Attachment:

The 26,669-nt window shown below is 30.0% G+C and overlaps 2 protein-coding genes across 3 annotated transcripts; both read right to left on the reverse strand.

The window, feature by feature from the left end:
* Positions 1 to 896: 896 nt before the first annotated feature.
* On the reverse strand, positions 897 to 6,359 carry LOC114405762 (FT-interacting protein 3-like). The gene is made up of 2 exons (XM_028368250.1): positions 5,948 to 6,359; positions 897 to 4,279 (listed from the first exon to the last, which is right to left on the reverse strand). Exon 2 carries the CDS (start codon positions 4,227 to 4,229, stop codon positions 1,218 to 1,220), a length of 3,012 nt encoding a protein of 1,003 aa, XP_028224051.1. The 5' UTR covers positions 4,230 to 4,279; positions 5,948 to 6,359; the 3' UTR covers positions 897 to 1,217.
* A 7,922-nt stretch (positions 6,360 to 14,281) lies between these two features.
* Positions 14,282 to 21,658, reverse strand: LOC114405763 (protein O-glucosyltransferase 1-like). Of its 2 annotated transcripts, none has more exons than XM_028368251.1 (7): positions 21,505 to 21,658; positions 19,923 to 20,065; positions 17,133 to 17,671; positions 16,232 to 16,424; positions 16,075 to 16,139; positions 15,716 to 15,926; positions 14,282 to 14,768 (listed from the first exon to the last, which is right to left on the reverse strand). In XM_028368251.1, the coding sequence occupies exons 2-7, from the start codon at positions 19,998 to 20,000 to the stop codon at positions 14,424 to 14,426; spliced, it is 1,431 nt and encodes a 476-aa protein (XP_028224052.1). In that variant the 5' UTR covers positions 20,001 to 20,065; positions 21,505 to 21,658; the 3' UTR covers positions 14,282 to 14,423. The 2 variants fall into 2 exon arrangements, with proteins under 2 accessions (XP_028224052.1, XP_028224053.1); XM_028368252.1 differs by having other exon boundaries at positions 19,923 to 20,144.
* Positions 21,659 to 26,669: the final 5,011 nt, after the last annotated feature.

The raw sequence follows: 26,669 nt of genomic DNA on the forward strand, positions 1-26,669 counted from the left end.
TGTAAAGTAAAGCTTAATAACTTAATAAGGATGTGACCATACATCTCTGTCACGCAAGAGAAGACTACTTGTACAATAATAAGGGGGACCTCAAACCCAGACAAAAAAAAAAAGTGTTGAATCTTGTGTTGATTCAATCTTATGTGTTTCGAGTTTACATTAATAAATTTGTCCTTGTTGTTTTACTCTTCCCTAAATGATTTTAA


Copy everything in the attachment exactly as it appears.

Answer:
The 26,669-nt window shown below is 30.0% G+C and overlaps 2 protein-coding genes across 3 annotated transcripts; both read right to left on the reverse strand.

The window, feature by feature from the left end:
* Positions 1 to 896: 896 nt before the first annotated feature.
* On the reverse strand, positions 897 to 6,359 carry LOC114405762 (FT-interacting protein 3-like). The gene is made up of 2 exons (XM_028368250.1): positions 5,948 to 6,359; positions 897 to 4,279 (listed from the first exon to the last, which is right to left on the reverse strand). Exon 2 carries the CDS (start codon positions 4,227 to 4,229, stop codon positions 1,218 to 1,220), a length of 3,012 nt encoding a protein of 1,003 aa, XP_028224051.1. The 5' UTR covers positions 4,230 to 4,279; positions 5,948 to 6,359; the 3' UTR covers positions 897 to 1,217.
* A 7,922-nt stretch (positions 6,360 to 14,281) lies between these two features.
* Positions 14,282 to 21,658, reverse strand: LOC114405763 (protein O-glucosyltransferase 1-like). Of its 2 annotated transcripts, none has more exons than XM_028368251.1 (7): positions 21,505 to 21,658; positions 19,923 to 20,065; positions 17,133 to 17,671; positions 16,232 to 16,424; positions 16,075 to 16,139; positions 15,716 to 15,926; positions 14,282 to 14,768 (listed from the first exon to the last, which is right to left on the reverse strand). In XM_028368251.1, the coding sequence occupies exons 2-7, from the start codon at positions 19,998 to 20,000 to the stop codon at positions 14,424 to 14,426; spliced, it is 1,431 nt and encodes a 476-aa protein (XP_028224052.1). In that variant the 5' UTR covers positions 20,001 to 20,065; positions 21,505 to 21,658; the 3' UTR covers positions 14,282 to 14,423. The 2 variants fall into 2 exon arrangements, with proteins under 2 accessions (XP_028224052.1, XP_028224053.1); XM_028368252.1 differs by having other exon boundaries at positions 19,923 to 20,144.
* Positions 21,659 to 26,669: the final 5,011 nt, after the last annotated feature.

The raw sequence follows: 26,669 nt of genomic DNA on the forward strand, positions 1-26,669 counted from the left end.
TGTAAAGTAAAGCTTAATAACTTAATAAGGATGTGACCATACATCTCTGTCACGCAAGAGAAGACTACTTGTACAATAATAAGGGGGACCTCAAACCCAGACAAAAAAAAAAAGTGTTGAATCTTGTGTTGATTCAATCTTATGTGTTTCGAGTTTACATTAATAAATTTGTCCTTGTTGTTTTACTCTTCCCTAAATGATTTTAA